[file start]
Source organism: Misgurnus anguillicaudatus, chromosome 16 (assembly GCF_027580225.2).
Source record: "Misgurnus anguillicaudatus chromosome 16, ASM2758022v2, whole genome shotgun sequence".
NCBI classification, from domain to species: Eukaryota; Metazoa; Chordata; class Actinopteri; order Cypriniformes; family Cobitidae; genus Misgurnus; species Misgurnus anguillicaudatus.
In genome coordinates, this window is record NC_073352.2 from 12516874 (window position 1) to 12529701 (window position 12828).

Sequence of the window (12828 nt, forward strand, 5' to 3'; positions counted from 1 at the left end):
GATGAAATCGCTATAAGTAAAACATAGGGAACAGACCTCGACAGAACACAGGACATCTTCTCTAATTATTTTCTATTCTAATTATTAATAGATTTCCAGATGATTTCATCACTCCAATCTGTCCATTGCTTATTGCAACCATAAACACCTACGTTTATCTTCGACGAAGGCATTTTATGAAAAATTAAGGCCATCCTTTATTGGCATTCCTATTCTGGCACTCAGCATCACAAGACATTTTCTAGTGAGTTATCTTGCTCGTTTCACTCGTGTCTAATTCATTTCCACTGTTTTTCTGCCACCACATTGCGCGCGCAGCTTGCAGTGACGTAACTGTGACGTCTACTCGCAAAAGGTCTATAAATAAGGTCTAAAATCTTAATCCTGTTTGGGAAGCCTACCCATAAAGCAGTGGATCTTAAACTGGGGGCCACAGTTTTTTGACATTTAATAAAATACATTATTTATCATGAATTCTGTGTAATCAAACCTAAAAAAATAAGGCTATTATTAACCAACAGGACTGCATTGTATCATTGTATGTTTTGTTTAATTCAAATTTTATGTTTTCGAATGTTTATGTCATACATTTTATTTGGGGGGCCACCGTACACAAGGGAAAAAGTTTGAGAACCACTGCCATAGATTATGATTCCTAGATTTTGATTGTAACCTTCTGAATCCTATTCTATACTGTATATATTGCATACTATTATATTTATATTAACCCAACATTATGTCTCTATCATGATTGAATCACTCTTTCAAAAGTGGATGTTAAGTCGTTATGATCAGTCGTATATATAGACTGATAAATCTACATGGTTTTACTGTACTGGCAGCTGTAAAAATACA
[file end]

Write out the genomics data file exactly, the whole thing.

Source organism: Misgurnus anguillicaudatus, chromosome 16 (assembly GCF_027580225.2).
Source record: "Misgurnus anguillicaudatus chromosome 16, ASM2758022v2, whole genome shotgun sequence".
NCBI classification, from domain to species: Eukaryota; Metazoa; Chordata; class Actinopteri; order Cypriniformes; family Cobitidae; genus Misgurnus; species Misgurnus anguillicaudatus.
In genome coordinates, this window is record NC_073352.2 from 12516874 (window position 1) to 12529701 (window position 12828).

Sequence of the window (12828 nt, forward strand, 5' to 3'; positions counted from 1 at the left end):
GATGAAATCGCTATAAGTAAAACATAGGGAACAGACCTCGACAGAACACAGGACATCTTCTCTAATTATTTTCTATTCTAATTATTAATAGATTTCCAGATGATTTCATCACTCCAATCTGTCCATTGCTTATTGCAACCATAAACACCTACGTTTATCTTCGACGAAGGCATTTTATGAAAAATTAAGGCCATCCTTTATTGGCATTCCTATTCTGGCACTCAGCATCACAAGACATTTTCTAGTGAGTTATCTTGCTCGTTTCACTCGTGTCTAATTCATTTCCACTGTTTTTCTGCCACCACATTGCGCGCGCAGCTTGCAGTGACGTAACTGTGACGTCTACTCGCAAAAGGTCTATAAATAAGGTCTAAAATCTTAATCCTGTTTGGGAAGCCTACCCATAAAGCAGTGGATCTTAAACTGGGGGCCACAGTTTTTTGACATTTAATAAAATACATTATTTATCATGAATTCTGTGTAATCAAACCTAAAAAAATAAGGCTATTATTAACCAACAGGACTGCATTGTATCATTGTATGTTTTGTTTAATTCAAATTTTATGTTTTCGAATGTTTATGTCATACATTTTATTTGGGGGGCCACCGTACACAAGGGAAAAAGTTTGAGAACCACTGCCATAGATTATGATTCCTAGATTTTGATTGTAACCTTCTGAATCCTATTCTATACTGTATATATTGCATACTATTATATTTATATTAACCCAACATTATGTCTCTATCATGATTGAATCACTCTTTCAAAAGTGGATGTTAAGTCGTTATGATCAGTCGTATATATAGACTGATAAATCTACATGGTTTTACTGTACTGGCAGCTGTAAAAATACA